Nesbitt Memorial Library Journal, Volume 3, Number 3, September, 1993 Page: 168
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Corrections and Additions
One of the advantages of serial publication is that it allows for the rapid
correction of errors that occur. Thanks to input from careful readers, corrections and
additions to some of the articles that appeared in volume 2 and in the first two issues
of volume 3 of this publication are offered below.
Bill Midkiff of Gonzales, the diligent curator of the records of the South
Central Texas Old-Timers Baseball Association and Hall of Fame, and a one-time star first
baseman, pointed out that the South Central Texas League actually started in 1933
rather than in 1940, as was claimed in the article on the Herder Truckers (see volume
2, page 4). That assertion was based on an article in The Weimar Mercury of March 1,
1940, which repeatedly referred to the league as "new." The author, in searching for
the origin of the league, began his search in 1940 for no particular reason, stumbled onto
the article, and foolishly took it at face value.
Secondly, the caption for the photograph of the 1948 Herder Truckers was
completely fouled up. The picture actually shows, on the top row: Murray Wall, Jiggs
Kana, Al Joe Hunt, Johnny Miksch, Francis "Tootsie" Boetcher, Frank Kana; seated:
Jimmy Mazoch, Frank Bartosh, George Billeck, Hilbert Boeer, Dave Keding, Leroy Janda,
Allen Winters; and in front, Michael Kosler.
Anders Saustrup pointed out that Louis Cachand Ervendberg was not, as
was claimed on page 41 of volume 2, a Lutheran minister, but was non-denominational
Elizabeth Pinchback, who died in the yellow fever epidemic on October 29,
1873 (see volume 2, page 155 and footnotes on pages 137, 147, and 148), was born
on February 15, 1829. The date was revealed by her tombstone, which was discovered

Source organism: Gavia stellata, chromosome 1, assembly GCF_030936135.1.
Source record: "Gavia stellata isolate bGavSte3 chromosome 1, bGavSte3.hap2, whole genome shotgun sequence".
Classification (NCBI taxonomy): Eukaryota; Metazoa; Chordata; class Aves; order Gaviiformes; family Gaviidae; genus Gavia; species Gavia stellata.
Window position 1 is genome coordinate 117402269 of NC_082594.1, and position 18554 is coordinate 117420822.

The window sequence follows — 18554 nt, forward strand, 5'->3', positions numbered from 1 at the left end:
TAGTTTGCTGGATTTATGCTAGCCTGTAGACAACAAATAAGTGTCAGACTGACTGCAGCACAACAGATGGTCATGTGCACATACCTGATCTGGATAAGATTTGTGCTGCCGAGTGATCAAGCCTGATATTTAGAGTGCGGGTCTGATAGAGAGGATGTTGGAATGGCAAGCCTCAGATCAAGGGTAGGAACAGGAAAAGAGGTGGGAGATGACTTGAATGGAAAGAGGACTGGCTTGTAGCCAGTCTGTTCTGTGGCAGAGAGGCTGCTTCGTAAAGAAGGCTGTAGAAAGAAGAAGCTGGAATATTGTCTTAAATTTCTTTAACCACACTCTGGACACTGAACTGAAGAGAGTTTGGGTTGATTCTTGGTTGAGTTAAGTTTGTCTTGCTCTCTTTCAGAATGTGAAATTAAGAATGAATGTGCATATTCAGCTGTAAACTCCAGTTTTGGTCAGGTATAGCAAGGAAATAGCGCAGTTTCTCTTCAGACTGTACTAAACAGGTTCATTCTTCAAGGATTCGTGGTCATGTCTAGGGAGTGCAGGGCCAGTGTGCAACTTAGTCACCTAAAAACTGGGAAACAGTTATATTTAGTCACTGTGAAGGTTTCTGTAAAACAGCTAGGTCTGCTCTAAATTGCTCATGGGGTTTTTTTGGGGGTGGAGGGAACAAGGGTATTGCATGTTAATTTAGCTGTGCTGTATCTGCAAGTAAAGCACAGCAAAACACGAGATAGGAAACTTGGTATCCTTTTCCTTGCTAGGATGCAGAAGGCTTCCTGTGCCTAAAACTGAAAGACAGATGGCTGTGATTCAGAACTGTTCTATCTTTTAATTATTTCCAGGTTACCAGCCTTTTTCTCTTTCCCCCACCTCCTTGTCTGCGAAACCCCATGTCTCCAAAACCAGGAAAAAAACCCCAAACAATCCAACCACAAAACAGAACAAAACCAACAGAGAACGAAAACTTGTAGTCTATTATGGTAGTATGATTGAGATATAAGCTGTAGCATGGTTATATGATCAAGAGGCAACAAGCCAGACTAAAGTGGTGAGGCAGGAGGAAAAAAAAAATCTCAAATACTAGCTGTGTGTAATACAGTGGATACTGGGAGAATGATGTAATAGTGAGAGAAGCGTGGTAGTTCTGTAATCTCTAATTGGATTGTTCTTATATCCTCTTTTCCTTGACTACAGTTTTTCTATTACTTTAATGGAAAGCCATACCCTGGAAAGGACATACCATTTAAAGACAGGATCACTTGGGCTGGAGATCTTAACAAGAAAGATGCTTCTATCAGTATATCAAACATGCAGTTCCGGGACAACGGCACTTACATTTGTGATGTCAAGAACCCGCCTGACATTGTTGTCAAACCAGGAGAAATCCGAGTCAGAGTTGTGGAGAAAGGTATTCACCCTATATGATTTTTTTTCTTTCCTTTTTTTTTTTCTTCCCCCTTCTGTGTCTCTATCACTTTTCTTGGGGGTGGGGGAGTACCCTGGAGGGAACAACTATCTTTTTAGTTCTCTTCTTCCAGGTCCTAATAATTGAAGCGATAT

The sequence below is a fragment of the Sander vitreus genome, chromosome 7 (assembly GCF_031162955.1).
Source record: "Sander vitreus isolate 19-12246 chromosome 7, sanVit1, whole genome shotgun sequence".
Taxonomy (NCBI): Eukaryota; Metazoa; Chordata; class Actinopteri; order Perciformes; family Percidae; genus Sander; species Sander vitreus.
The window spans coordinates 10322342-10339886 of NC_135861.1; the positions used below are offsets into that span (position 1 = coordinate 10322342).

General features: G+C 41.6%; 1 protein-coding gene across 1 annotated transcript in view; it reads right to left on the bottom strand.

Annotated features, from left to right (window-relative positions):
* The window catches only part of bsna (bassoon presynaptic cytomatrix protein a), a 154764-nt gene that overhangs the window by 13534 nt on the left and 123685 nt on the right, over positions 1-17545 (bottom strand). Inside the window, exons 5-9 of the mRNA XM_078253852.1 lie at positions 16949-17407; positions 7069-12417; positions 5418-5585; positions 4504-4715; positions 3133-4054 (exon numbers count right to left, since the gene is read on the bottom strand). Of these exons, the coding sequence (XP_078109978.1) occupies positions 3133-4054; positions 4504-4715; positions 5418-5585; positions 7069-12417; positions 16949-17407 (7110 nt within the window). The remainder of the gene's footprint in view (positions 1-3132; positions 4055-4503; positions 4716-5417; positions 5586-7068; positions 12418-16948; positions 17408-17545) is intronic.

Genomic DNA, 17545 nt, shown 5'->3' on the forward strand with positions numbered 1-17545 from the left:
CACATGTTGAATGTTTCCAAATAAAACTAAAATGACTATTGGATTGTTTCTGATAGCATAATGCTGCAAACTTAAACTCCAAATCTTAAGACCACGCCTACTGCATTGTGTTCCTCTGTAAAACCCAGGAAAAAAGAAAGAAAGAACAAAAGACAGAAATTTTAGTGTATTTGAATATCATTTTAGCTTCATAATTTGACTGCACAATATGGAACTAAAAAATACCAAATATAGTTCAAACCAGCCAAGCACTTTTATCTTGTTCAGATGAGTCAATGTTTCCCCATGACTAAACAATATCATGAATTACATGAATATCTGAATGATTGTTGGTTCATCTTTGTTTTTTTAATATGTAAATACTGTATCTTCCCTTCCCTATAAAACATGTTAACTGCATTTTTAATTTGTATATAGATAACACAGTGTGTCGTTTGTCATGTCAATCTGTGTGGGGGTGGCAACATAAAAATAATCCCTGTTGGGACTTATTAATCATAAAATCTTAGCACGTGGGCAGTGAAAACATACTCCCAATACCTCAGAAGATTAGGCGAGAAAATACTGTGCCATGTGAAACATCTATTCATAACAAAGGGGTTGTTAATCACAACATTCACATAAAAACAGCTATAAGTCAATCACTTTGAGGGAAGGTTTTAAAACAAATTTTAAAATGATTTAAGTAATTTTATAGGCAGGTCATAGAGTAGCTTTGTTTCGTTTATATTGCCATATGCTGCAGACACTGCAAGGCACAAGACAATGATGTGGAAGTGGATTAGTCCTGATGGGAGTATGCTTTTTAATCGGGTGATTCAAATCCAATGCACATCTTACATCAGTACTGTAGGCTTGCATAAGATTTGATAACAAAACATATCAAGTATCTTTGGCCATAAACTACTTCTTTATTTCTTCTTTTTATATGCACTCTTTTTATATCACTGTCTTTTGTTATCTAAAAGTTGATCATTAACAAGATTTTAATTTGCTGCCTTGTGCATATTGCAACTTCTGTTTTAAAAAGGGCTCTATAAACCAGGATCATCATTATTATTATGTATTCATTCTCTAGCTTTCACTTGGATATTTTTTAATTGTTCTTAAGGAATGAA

in the Pinchback Cemetery south of Columbus.
Dorothy Cragon speculates, quite reasonably, that the man that Dick Dervin
called Bill Huberd (see volume 3, page 7 and footnote 11) was William J. Herbert, who
was both an attorney in Eagle Lake and the owner of a number of slaves.
Two errors have been found in the list of persons who owned at least ten
slaves at some point in Colorado County history that appears on page 29 of volume 3.
The slaveholder listed as Seth H. Doty should be S. H. Doxey. Secondly, Edward
Ruhmann did not own ten, nor, in fact, even one slave. The editor misread the name
"EPNewsom" on the 1860 tax roll as "ERuhmann." The error was discovered thanks
to the polite skepticism and diligence of Ruhmann's descendant, Allen Ruhmann.
William B. Wallace, the Eagle Lake High School football star and the subject
of Rollin Baker's article (see volume 3, pages 38-44), died on May 17, 1993.
Robert Samuel Martin pointed out that one name was excluded from the
article on presidential visits to Colorado County (see volume 3, pages 105-106). He re-
membered a brief visit to Eagle Lake by Franklin Delano Roosevelt in 1936. Roosevelt,
then coming to the end of his first term as president, did indeed visit Eagle Lake, on June
11, 1936. His visit was similar to that of the only other sitting president known to have
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Nesbitt Memorial Library. Nesbitt Memorial Library Journal, Volume 3, Number 3, September, 1993, periodical, September 1993; Columbus, Texas. (texashistory.unt.edu/ark:/67531/metapth151389/m1/60/?q=nesbitt%20memorial%20library%20journal: accessed May 26, 2017), University of North Texas Libraries, The Portal to Texas History, texashistory.unt.edu; crediting Nesbitt Memorial Library.